Committee (6th Day)
Digital Economy Bill [HL]
Lord Maxton (Labour)
My Lords, I beg to move the amendment standing in my name. I feel almost guilty in raising such a mundane matter after the high-flown principles we have had so far. I also wish to make it clear that, given the specific nature of this amendment in relation to satellite navigation systems, I have no financial interest to declare. The matter was raised with me in the Tea Room at the other end of the Corridor. I thought that it was of interest and tabled an amendment accordingly. It is a probing amendment designed to ask the Government to look at an area of radio broadcasting that appears to have been completely omitted from the Bill.
ITIS, the major company in this area, has two concerns. It provides local and national traffic reports to a variety of outlets including satellite navigation systems. Traffic reports to satellite navigation devices go through the same FM bandwidth used by Classic FM at present via an arrangement with Global Radio, the owner of Classic FM. ITIS is obviously concerned that any changes in the switchover of radio from FM to digital-this part of the Bill is called "Digital switchover"-would make its services inoperable.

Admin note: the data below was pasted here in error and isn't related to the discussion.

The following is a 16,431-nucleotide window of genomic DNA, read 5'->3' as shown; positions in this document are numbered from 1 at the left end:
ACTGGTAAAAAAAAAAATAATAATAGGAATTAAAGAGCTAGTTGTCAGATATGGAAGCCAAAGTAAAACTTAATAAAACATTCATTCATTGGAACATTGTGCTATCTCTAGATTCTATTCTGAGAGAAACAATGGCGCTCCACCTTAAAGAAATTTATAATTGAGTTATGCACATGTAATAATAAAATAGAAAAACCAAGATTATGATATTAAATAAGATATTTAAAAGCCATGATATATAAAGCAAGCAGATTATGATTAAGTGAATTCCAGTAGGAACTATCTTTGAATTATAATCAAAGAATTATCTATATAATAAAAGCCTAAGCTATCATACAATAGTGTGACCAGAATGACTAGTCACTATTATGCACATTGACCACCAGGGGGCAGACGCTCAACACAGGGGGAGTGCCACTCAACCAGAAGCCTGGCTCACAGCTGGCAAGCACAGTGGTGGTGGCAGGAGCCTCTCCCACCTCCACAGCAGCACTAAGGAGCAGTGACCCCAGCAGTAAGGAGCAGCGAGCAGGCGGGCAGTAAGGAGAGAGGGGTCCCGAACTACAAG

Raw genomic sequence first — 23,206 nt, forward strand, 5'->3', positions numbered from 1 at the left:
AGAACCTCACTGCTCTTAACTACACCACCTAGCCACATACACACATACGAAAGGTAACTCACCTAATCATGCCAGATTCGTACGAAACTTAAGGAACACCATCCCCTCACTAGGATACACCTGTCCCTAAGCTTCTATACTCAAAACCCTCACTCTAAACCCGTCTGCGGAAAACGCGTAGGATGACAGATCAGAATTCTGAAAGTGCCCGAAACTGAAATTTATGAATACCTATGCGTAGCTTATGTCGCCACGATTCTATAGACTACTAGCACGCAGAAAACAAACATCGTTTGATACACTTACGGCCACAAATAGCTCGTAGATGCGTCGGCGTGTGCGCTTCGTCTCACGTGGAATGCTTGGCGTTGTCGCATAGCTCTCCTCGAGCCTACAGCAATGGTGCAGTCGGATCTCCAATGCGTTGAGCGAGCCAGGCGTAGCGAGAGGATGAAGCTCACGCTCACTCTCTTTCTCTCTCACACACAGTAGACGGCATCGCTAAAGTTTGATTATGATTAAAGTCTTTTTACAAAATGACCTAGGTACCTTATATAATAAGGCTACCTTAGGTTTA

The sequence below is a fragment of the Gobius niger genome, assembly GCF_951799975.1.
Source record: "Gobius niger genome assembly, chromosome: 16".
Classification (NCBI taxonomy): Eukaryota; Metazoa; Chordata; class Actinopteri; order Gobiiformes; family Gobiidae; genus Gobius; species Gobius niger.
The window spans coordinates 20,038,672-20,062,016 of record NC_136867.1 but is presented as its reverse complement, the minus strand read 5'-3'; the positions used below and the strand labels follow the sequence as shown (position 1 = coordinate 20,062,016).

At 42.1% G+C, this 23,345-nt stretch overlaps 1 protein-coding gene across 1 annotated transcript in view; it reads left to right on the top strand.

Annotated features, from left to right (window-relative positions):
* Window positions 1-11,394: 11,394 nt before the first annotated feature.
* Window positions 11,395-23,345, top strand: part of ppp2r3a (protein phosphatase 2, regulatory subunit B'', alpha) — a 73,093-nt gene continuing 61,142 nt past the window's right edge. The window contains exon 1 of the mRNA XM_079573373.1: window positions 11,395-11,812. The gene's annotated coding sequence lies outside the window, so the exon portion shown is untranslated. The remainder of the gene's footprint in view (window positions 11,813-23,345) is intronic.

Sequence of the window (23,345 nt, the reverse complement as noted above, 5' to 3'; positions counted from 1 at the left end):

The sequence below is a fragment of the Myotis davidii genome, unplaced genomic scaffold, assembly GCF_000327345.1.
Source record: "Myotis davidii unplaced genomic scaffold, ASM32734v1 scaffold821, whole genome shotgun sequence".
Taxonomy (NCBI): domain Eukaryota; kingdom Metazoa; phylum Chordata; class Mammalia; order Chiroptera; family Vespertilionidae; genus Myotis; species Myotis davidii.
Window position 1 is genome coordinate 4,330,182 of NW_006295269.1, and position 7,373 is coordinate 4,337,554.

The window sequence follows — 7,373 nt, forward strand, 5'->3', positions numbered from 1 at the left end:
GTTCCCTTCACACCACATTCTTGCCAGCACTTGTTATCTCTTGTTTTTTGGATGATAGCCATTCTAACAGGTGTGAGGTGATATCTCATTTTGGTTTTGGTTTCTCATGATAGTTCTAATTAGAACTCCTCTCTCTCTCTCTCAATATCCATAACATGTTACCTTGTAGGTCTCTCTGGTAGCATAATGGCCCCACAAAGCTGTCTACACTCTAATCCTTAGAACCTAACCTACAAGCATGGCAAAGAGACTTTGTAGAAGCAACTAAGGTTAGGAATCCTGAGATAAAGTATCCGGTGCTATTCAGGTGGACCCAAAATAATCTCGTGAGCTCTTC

Digital technology for satellite devices is being developed, but many existing cars and cars for the immediate future-particularly those in the upper price ranges such as BMWs, Jaguars and Rolls-Royces, which have a longer lifespan than others-have satellite navigation devices built-in to the car. I just use a plug-in whenever I need it, and obviously I could buy a new one, but if you buy a car with a satellite navigation system built in, you cannot do that.
Each of these devices has its own radio transmitter which transmits on an FM bandwidth voice traffic reports to the driver as he is driving. It will say, "There is a major traffic jam ahead. If you turn left, left, left and right you will avoid it and that will be to your benefit". Obviously, that will cease to work if the FM signal is switched off in the future. The company is therefore concerned that the Government should give some assurance that they have at least looked at the matter and considered whether these services can be continued.
The company is also concerned-although this is a matter for Ofcom rather than the Government-that its AS1 licence has to be retendered for next year. There is only one licence of this nature at present. The doubt about its continuation is causing concern not only with the company but with car manufacturers and satellite navigation companies. It is essentially a matter for Ofcom, but there is a concern that there is no provision in the Bill to give a power to Ofcom to renew the licence without retendering. I look forward to hearing what the Minister has to say. I beg to move.